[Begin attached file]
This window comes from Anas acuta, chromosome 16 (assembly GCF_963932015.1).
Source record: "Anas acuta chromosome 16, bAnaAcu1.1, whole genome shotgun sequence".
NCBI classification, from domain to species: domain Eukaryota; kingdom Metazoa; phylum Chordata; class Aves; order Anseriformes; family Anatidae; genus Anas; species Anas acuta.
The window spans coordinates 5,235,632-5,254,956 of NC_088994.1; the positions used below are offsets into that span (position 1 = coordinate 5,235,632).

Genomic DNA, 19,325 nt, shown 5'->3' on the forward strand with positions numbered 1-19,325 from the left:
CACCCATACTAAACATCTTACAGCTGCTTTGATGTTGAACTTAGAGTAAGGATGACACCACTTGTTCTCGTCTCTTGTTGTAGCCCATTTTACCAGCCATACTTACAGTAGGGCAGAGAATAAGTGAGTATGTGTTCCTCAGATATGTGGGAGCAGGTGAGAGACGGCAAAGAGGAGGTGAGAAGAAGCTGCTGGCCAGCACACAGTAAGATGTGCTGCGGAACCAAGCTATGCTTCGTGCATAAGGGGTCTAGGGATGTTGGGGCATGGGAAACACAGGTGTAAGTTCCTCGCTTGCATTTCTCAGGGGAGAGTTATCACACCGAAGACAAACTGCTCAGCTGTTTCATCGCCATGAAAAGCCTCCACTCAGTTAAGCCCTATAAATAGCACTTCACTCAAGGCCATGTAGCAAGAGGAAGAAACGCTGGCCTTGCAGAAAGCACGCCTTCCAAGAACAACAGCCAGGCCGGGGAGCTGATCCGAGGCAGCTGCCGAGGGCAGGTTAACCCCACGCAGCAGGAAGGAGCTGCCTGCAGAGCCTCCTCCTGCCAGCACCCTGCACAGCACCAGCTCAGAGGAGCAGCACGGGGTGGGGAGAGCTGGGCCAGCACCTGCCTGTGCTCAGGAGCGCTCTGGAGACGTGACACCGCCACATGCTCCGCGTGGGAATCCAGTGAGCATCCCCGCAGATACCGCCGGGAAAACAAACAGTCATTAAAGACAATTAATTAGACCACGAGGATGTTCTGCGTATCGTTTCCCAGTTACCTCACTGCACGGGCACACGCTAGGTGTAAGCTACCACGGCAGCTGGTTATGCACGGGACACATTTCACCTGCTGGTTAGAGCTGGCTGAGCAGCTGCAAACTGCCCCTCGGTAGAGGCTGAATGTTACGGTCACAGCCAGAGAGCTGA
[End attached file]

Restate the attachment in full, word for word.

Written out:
This window comes from Anas acuta, chromosome 16 (assembly GCF_963932015.1).
Source record: "Anas acuta chromosome 16, bAnaAcu1.1, whole genome shotgun sequence".
NCBI classification, from domain to species: domain Eukaryota; kingdom Metazoa; phylum Chordata; class Aves; order Anseriformes; family Anatidae; genus Anas; species Anas acuta.
The window spans coordinates 5,235,632-5,254,956 of NC_088994.1; the positions used below are offsets into that span (position 1 = coordinate 5,235,632).

Genomic DNA, 19,325 nt, shown 5'->3' on the forward strand with positions numbered 1-19,325 from the left:
CACCCATACTAAACATCTTACAGCTGCTTTGATGTTGAACTTAGAGTAAGGATGACACCACTTGTTCTCGTCTCTTGTTGTAGCCCATTTTACCAGCCATACTTACAGTAGGGCAGAGAATAAGTGAGTATGTGTTCCTCAGATATGTGGGAGCAGGTGAGAGACGGCAAAGAGGAGGTGAGAAGAAGCTGCTGGCCAGCACACAGTAAGATGTGCTGCGGAACCAAGCTATGCTTCGTGCATAAGGGGTCTAGGGATGTTGGGGCATGGGAAACACAGGTGTAAGTTCCTCGCTTGCATTTCTCAGGGGAGAGTTATCACACCGAAGACAAACTGCTCAGCTGTTTCATCGCCATGAAAAGCCTCCACTCAGTTAAGCCCTATAAATAGCACTTCACTCAAGGCCATGTAGCAAGAGGAAGAAACGCTGGCCTTGCAGAAAGCACGCCTTCCAAGAACAACAGCCAGGCCGGGGAGCTGATCCGAGGCAGCTGCCGAGGGCAGGTTAACCCCACGCAGCAGGAAGGAGCTGCCTGCAGAGCCTCCTCCTGCCAGCACCCTGCACAGCACCAGCTCAGAGGAGCAGCACGGGGTGGGGAGAGCTGGGCCAGCACCTGCCTGTGCTCAGGAGCGCTCTGGAGACGTGACACCGCCACATGCTCCGCGTGGGAATCCAGTGAGCATCCCCGCAGATACCGCCGGGAAAACAAACAGTCATTAAAGACAATTAATTAGACCACGAGGATGTTCTGCGTATCGTTTCCCAGTTACCTCACTGCACGGGCACACGCTAGGTGTAAGCTACCACGGCAGCTGGTTATGCACGGGACACATTTCACCTGCTGGTTAGAGCTGGCTGAGCAGCTGCAAACTGCCCCTCGGTAGAGGCTGAATGTTACGGTCACAGCCAGAGAGCTGA